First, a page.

Advanced Search
MyIDEAS: Login

Post-Conflict Recovery: Resource Mobilization and Peacebuilding

Contents:

Author Info

  • James Boyce
Registered author(s):

    Abstract

    Societies embarked on the fragile transition from war to peace face enormous economic, social, and political challenges. In attempting to support this transition, the international community often provides substantial amounts of external assistance. This aid can play an important and constructive role in meeting pressing social needs and building a durable peace, but it would be naïve to assume either that positive effects are the automatic result of good intentions or that donors are motivated entirely by the objective of peacebuilding. This paper reviews evidence on the impact of aid in “post-conflict” settings and offers suggestions for making aid more effective in supporting efforts to build a durable peace. Part I discusses how economic assistance and conditionalities can be realigned to better serve peacebuilding objectives. Part II considers the other side of the coin: how peacekeeping operations and peacebuilding assistance can better support economic recovery, in particular by helping to build state fiscal capacities. Finally, Part III examines the interests and incentive structures that shape the behavior of aid donors, suggesting that their actions can be part of the problem as well as part of the solution.

    Download Info

    If you experience problems downloading a file, check if you have the proper application to view it first. In case of further problems read the IDEAS help page. Note that these files are not on the IDEAS site. Please be patient as the files may be large.
    File URL: http://www.peri.umass.edu/fileadmin/pdf/working_papers/working_papers_151-200/WP159.pdf
    Download Restriction: no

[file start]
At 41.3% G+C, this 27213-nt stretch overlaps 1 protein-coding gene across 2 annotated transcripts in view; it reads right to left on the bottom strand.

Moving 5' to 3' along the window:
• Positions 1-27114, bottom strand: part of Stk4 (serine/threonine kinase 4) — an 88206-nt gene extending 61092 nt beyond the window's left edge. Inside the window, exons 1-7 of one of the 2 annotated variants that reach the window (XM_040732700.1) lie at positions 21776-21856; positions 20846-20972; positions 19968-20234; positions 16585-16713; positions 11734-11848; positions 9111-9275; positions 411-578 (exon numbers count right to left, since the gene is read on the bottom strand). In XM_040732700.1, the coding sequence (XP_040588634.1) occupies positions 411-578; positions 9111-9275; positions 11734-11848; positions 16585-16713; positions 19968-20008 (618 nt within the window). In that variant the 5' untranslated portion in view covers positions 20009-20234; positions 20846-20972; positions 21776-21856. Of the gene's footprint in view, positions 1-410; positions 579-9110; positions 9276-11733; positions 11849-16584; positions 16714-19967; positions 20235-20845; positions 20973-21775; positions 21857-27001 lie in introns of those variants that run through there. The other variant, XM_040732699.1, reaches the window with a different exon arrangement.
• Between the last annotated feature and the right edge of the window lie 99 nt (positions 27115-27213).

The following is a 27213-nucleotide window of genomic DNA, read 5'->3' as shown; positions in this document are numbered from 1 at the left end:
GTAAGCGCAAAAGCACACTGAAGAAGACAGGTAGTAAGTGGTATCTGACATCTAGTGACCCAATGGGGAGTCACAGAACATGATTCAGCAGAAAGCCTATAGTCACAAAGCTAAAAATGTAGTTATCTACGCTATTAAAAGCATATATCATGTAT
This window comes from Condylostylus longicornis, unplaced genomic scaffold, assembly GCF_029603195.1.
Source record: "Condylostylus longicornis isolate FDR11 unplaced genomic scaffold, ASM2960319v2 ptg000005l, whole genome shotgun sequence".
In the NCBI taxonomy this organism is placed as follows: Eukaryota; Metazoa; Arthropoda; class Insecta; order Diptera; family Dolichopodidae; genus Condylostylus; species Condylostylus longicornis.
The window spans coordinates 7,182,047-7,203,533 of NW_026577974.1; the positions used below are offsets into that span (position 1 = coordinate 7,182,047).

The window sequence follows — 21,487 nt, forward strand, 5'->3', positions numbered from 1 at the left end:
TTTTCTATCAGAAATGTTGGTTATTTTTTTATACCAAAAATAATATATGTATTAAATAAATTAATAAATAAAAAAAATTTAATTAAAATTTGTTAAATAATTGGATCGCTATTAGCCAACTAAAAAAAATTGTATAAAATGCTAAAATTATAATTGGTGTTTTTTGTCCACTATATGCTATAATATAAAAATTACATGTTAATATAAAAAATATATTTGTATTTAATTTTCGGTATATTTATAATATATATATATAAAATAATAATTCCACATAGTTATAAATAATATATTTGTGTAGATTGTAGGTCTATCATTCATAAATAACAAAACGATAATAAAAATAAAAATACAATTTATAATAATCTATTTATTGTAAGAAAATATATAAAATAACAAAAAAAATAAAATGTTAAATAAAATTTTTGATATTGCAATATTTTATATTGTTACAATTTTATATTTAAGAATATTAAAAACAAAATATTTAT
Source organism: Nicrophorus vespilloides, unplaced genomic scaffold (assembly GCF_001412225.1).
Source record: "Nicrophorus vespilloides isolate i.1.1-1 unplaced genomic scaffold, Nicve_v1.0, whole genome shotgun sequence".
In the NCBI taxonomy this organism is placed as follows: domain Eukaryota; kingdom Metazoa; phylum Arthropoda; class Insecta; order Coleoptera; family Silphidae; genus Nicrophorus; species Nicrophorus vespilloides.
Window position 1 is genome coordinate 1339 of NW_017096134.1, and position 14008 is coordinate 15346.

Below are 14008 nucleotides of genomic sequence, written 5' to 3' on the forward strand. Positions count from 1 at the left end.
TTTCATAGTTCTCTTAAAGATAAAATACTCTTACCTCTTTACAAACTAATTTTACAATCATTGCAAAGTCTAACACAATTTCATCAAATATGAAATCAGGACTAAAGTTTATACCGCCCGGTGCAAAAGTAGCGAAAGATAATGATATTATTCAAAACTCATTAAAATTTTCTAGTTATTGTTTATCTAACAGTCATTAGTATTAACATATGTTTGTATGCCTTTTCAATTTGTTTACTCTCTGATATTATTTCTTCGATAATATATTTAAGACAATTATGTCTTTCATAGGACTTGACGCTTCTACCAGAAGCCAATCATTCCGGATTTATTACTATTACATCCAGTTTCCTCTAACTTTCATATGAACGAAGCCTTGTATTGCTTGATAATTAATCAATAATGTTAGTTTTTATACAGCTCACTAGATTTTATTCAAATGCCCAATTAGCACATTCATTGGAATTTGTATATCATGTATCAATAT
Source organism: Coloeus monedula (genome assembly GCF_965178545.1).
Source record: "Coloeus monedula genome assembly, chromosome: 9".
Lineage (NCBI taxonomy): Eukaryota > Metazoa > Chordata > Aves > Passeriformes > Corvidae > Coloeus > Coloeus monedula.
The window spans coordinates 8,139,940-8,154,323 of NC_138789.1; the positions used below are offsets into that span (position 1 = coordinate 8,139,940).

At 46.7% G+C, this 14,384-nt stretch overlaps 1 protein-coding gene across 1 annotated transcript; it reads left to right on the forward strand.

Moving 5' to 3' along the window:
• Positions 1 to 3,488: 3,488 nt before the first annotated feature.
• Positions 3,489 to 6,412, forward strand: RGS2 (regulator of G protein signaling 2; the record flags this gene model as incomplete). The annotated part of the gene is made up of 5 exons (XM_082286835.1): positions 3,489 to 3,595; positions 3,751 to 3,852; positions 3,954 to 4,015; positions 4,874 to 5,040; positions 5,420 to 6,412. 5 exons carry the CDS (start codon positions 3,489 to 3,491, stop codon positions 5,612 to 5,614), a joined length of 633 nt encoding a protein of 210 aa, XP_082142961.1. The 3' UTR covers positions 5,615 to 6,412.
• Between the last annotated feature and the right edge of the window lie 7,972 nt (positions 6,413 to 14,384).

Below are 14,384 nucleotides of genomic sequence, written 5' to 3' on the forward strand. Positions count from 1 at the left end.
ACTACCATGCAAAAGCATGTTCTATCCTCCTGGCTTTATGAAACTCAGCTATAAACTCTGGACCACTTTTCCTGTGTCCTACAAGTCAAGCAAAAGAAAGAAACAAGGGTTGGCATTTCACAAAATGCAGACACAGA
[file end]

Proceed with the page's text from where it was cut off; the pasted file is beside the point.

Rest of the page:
Bibliographic Info

    Paper provided by Political Economy Research Institute, University of Massachusetts at Amherst in its series Working Papers with number wp159.

    as in new window
    Length:
    Date of creation: 2008
    Date of revision:
    Handle: RePEc:uma:periwp:wp159

    Contact details of provider:
    Postal: 418 N Pleasant St, Amherst MA 01002
    Phone: (413) 545-6355
    Fax: (413) 545-2921
    Email:
    Web page: http://www.peri.umass.edu/
    More information through EDIRC

    Related research

    Keywords: Peacebuilding; post-conflict reconstruction; conditionality; revenue mobilization; horizontal equity; polarization; foreign aid.;

    Find related papers by JEL classification:

    This paper has been announced in the following NEP Reports:

    References

    References listed on IDEAS
    Please report citation or reference errors to , or , if you are the registered author of the cited work, log in to your RePEc Author Service profile, click on "citations" and make appropriate adjustments.:
    as in new window
    1. Allan Drazen, 2002. "Conditionality and Ownership in IMF Lending: A Political Economy Approach," IMF Staff Papers, Palgrave Macmillan, vol. 49(Special i), pages 36-67.
    2. Norman Gemmell & Oliver Morrissey, 2005. "Distribution and Poverty Impacts of Tax Structure Reform in Developing Countries: How Little We Know," Development Policy Review, Overseas Development Institute, vol. 23(2), pages 131-144, 03.
    3. Khattry, Barsha & Mohan Rao, J., 2002. "Fiscal Faux Pas?: An Analysis of the Revenue Implications of Trade Liberalization," World Development, Elsevier, vol. 30(8), pages 1431-1444, August.